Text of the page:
How not to report gender-based violence: thoughts and success from Serbia
December 7, 2022
Jovana Gligorijević is a journalist in Serbia and a member of the Journalists against Violence against Women’ group. Three women journalists gathered an informal group back in November 2017, at the proposal of UNDP Serbia and the B92 Fund. Today, the group includes more than 90 women journalists determined to contribute to the prevention of violence against women through ethical media reporting.
In today's media landscape, editors’ use click-worthy headlines and sensationalism to attract and keep the readers. The way that violence against women is covered is no exception, especially in Serbia. Media reports often look to the survivor’s behaviour to justify violence, depict violence as tragic love instead of as a crime, and use inappropriate images that show survivors as passive, silent and without a way out.
Our guiding principle has always been to focus on how this news affects women survivors of violence or those still experiencing it, as well as their families. Sensationalism was traumatizing them all over again, reminding them of their painful experiences and moving them further from what they actually need – support and compassion. They were the reason we wanted to change media reporting practices.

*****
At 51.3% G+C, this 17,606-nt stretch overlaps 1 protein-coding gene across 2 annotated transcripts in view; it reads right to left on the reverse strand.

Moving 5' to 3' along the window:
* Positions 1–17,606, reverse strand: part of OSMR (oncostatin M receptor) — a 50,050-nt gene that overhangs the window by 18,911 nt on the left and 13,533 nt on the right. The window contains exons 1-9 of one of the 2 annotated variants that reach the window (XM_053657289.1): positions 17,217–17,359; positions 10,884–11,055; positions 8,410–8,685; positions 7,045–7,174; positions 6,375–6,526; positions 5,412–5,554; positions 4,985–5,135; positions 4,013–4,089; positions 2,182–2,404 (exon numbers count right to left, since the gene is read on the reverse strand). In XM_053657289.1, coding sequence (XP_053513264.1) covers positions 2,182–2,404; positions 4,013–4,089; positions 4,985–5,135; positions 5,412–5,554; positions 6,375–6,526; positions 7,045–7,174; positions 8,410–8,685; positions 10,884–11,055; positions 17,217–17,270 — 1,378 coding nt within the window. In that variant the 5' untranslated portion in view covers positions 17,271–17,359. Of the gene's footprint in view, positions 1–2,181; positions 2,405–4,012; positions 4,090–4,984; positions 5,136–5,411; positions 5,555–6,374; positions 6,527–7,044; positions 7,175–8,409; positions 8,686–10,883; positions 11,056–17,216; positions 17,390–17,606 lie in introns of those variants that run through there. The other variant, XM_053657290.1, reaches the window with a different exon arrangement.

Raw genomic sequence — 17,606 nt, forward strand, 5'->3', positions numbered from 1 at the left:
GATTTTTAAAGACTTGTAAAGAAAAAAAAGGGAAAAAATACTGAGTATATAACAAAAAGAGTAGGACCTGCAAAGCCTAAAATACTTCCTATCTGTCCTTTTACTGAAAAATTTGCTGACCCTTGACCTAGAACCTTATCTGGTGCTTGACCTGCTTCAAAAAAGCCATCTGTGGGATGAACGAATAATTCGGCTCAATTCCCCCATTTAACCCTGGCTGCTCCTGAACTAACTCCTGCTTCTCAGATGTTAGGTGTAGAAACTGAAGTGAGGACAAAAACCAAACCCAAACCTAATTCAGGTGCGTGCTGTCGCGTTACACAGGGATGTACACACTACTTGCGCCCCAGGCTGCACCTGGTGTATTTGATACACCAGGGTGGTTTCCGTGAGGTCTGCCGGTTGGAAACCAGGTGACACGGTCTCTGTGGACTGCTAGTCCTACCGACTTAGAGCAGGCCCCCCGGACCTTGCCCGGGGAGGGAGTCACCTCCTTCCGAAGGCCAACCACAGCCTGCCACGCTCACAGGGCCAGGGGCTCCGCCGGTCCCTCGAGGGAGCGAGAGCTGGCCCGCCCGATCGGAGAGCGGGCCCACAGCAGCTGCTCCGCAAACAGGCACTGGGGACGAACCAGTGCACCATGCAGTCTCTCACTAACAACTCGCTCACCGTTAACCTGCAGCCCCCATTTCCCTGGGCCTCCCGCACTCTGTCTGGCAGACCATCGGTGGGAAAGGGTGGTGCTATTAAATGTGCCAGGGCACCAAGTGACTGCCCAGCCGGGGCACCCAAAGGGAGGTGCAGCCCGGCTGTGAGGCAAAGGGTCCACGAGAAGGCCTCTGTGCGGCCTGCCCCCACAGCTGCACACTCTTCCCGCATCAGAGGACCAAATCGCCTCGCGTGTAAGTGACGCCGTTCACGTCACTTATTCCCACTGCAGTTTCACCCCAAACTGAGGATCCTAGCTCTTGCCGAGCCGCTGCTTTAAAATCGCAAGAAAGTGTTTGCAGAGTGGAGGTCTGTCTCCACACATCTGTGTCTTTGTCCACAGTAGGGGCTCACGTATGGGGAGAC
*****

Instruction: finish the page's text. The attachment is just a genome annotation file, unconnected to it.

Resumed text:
In the last year alone, media outlets in Serbia published more than 15,000 reports on violence against women. Since 2018, our group has analysed every such report in the press, on tv or radio, and online, conducting analysis of changes in reporting styles and how violence against women is portrayed and reported on over time, to determine the impact we are making in the media sector. It showed us that from 2019 to 2021, sensationalism-dominated reports dropped from 40 to 27 percent. The share of media reports that portrayed violence as justified by external circumstances or the abuser’s personal characteristics decreased from 20 to 11 percent, and reports that played down violence or questioned the victim’s accounts with a tone of mistrust dropped from 15 to nine percent in those three years.